Rob is inter­ested in sus­tain­abil­ity, resource use, and envi­ron­men­tal change in the devel­op­ing world. He explores these issues prin­ci­pally, though not exclu­sively, in the con­text of energy. He became inter­ested in the inter­sec­tion of energy, soci­ety, and envi­ron­ment while work­ing as a teacher in the US Peace Corps in a remote com­mu­nity in north­west­ern Kenya. He uses an inter­dis­ci­pli­nary approach that places equal empha­sis on qual­i­ta­tive and quan­ti­ta­tive meth­ods across a range of scales, from local to regional and global. Fol­low this link for more infor­ma­tion about his past and cur­rent research.

https://​envi​ron​ment​.yale​.edu/​p​r​o​f​i​l​e​/​b​a​i​l​is/

Ezzati, Majid

My research focuses on expo­sure to, and health effects of, envi­ron­men­tal, behav­ioural, nutri­tional, and meta­bolic risk fac­tors and their inter­ven­tions at the pop­u­la­tion level.  The research activ­i­ties rou­tinely com­bine con­cepts, data, and meth­ods from a range of envi­ron­men­tal, health, and quan­ti­ta­tive sci­ences with a sys­tems per­spec­tive.  We col­lect and ana­lyze pri­mary field data on envi­ron­men­tal risk fac­tors (pri­mar­ily air pol­lu­tion).  We also develop and apply ana­lyt­i­cal mod­els to com­bi­na­tions of pri­mary and sec­ondary data to esti­mate health effects of risk fac­tor expo­sures and inter­ven­tions.  You can learn about our past and ongo­ing stud­ies, and see their results and pub­li­ca­tions, through the Envi­ron­ment and Global Health Research Group page.

Household Energy, Cookstoves and Health

Bio­mass fuels (wood, char­coal, dung, and agri­cul­tural residues) are vital to basic wel­fare and eco­nomic activ­ity in devel­op­ing nations, espe­cially in sub-​​Saharan Africa (SSA), where they meet more than 90% of house­hold energy needs in many nations. Com­bus­tion of bio­fu­els emit pol­lu­tants that cur­rently cause over 1.6 mil­lion annual deaths glob­ally (400,000 in SSA. Because most of these deaths are among chil­dren and women, bio­mass use is directly or indi­rectly related to mul­ti­ple Mil­len­nium Devel­op­ment Goals (MDGs), includ­ing envi­ron­men­tal sus­tain­abil­ity, reduc­ing child mor­tal­ity, and gen­der equity.

 

Taking indoor air pollution measurements in rural Kenya

Tak­ing indoor air pol­lu­tion mea­sure­ments in rural Kenya

Making charcoal, Kenya

Mak­ing char­coal, Kenya

Women gathering firewood, Zombe, Kenya

Women gath­er­ing fire­wood, Zombe, Kenya

Energy and Climate Partnership of the Americas (ECPA)

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Kam­men speak­ing in Man­agua on an ECAP spon­sored trip to facil­i­tate com­mu­nity energy ini­tia­tives on the RAAS (Region Autonoma de Atlantico Sur).

Dan on Horse to Khaka Creek

Vis­it­ing Kaka Creek, clean energy and bio­di­ver­sity research and eco-​​tourism site in the RAAS.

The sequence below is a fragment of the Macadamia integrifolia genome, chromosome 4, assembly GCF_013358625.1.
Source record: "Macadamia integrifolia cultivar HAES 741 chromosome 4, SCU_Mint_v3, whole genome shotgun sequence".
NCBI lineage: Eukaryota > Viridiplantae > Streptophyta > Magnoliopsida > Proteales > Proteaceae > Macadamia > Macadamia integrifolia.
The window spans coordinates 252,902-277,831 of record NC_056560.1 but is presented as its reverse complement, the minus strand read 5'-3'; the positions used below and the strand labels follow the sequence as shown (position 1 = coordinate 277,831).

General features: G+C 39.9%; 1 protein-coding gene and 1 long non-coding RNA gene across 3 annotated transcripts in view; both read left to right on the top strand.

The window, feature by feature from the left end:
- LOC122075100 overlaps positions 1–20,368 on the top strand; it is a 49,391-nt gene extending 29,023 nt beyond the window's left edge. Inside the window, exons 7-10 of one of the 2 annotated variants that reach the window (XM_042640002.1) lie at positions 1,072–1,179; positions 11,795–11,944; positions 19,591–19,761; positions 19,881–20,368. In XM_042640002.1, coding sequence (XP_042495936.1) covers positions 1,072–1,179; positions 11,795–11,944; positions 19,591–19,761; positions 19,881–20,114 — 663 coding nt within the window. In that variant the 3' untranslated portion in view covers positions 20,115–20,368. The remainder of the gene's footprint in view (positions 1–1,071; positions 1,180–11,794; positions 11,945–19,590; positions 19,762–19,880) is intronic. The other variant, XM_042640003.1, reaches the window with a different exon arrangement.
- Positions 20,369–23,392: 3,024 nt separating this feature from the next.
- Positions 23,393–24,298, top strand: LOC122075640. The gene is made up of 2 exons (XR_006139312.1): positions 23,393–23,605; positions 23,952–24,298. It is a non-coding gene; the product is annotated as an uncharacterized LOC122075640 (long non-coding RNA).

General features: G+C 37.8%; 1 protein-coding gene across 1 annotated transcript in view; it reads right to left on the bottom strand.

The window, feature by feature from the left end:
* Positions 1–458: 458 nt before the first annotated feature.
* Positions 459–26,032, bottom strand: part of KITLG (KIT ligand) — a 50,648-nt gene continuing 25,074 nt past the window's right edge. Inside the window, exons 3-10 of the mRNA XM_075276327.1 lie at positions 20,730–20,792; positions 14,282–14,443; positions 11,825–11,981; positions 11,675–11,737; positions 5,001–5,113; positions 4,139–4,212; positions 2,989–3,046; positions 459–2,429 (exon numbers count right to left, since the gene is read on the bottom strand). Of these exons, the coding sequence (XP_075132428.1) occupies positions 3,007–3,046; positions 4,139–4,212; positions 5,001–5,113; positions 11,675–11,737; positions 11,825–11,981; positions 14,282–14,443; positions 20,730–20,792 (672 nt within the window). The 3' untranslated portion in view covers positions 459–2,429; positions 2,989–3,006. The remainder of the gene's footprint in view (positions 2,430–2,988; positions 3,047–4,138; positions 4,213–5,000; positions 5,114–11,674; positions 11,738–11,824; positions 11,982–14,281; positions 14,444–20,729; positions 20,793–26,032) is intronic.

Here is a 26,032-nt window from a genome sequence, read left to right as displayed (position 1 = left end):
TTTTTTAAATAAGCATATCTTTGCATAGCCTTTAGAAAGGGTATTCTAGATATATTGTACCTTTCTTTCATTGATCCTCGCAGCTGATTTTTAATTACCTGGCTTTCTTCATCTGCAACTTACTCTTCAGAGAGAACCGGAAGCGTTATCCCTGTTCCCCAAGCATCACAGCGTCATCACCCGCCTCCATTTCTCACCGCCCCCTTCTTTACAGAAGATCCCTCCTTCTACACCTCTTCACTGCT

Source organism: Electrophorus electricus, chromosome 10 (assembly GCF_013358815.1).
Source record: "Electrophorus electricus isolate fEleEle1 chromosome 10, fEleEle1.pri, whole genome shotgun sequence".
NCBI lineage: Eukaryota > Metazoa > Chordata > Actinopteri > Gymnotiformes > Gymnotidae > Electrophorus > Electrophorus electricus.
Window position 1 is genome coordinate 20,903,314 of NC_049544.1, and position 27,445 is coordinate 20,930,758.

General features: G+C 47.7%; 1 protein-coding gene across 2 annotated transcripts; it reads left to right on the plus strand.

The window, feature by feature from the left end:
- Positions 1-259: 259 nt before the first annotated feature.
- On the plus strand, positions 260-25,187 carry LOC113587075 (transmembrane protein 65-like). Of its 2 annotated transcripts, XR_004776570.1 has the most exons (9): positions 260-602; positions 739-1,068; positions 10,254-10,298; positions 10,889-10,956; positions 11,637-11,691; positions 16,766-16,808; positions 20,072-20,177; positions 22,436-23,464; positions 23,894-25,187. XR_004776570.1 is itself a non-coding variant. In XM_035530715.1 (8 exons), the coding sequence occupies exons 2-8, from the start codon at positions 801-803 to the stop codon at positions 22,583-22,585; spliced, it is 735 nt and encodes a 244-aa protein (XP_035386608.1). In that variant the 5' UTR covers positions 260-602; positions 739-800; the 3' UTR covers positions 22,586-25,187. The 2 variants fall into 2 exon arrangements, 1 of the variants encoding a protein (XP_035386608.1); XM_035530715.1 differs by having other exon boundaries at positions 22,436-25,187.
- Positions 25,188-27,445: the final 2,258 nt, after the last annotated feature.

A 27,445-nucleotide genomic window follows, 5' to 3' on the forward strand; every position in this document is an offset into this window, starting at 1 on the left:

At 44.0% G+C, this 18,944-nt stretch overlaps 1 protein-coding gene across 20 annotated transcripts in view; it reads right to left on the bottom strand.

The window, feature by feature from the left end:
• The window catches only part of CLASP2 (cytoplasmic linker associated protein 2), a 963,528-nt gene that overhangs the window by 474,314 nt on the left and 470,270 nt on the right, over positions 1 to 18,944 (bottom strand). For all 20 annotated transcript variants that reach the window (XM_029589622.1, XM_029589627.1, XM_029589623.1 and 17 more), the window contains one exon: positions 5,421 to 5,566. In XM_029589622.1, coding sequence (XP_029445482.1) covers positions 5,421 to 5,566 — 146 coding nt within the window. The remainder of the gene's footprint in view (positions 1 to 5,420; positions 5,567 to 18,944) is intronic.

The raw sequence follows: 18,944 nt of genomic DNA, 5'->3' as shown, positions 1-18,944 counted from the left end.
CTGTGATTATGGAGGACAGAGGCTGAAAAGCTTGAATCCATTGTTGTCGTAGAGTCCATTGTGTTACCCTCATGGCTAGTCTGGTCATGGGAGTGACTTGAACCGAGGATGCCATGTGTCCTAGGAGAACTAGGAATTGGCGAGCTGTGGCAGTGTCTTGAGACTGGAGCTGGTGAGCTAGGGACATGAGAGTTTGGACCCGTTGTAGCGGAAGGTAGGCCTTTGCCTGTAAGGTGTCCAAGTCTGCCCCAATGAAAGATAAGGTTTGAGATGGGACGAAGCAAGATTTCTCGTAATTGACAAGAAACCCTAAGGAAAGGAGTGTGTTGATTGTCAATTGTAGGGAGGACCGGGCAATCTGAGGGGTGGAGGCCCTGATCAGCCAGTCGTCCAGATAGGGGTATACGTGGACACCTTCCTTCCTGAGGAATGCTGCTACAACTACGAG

Lecture on clean energy options at the National Engineering University (UNI) in Mangaua, Nicaragua

Lec­ture on clean energy options at the National Engi­neer­ing Uni­ver­sity (UNI) in Man­gaua, Nicaragua

Meeting with the Mayor of , Dr. Harold Bacon, who awarded Kammen an honorary citizen of Bluefields accolade.

Meet­ing with the Mayor of , Dr. Harold Bacon, who awarded Kam­men an hon­orary cit­i­zen of Blue­fields accolade.

 

 

 

Hoffacker, Madison

Madi­son K. Hof­facker is a full-​​time Sus­tain­able Energy Research Spe­cial­ist jointly with the Energy and Resources Group at UC Berke­ley and the Cen­ter for Con­ser­va­tion Biol­ogy at UC River­side. Madi­son grad­u­ated from Chap­man Uni­ver­sity with a degree in Envi­ron­men­tal Sci­ence and Pol­icy, and pre­vi­ously worked for the Depart­ment of Global Ecol­ogy at the Carnegie Insti­tu­tion for Sci­ence (Stan­ford, California).

Pub­li­ca­tions:

Her­nan­dez RR, Hof­facker MK, Field CB (2015) Effi­cient use of land to meet sus­tain­able energy needs. Nature Cli­mate Change, doi:10.1038/NCLIMATE2556 [PDF]                                                                                                                                                                Fea­tured in: The Wash­ing­ton PostECN​mag​.comGrist​.orgCom​put​er​World​.com, and Green​Tech​Me​dia​.com

Her­nan­dez RR, Hof­facker MK, Field CB (2014) The Land-​​Use Effi­ciency of Big Solar. Envi­ron­men­tal Sci­ence and Tech­nol­ogy, doi: 10.1021/es4043726. [PDF]

Funk JL, Hof­facker MK, and Matzek V (2014) Sum­mer irri­ga­tion, graz­ing and seed addi­tion dif­fer­en­tially influ­ence com­mu­nity com­po­si­tion in an invaded ser­pen­tine grass­land.  [PDF]

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Energy & Resources Group
310 Barrows Hall
University of California
Berkeley, CA 94720-3050
Phone: (510) 642-1640
Fax: (510) 642-1085
Email: ergdeskb@berkeley.edu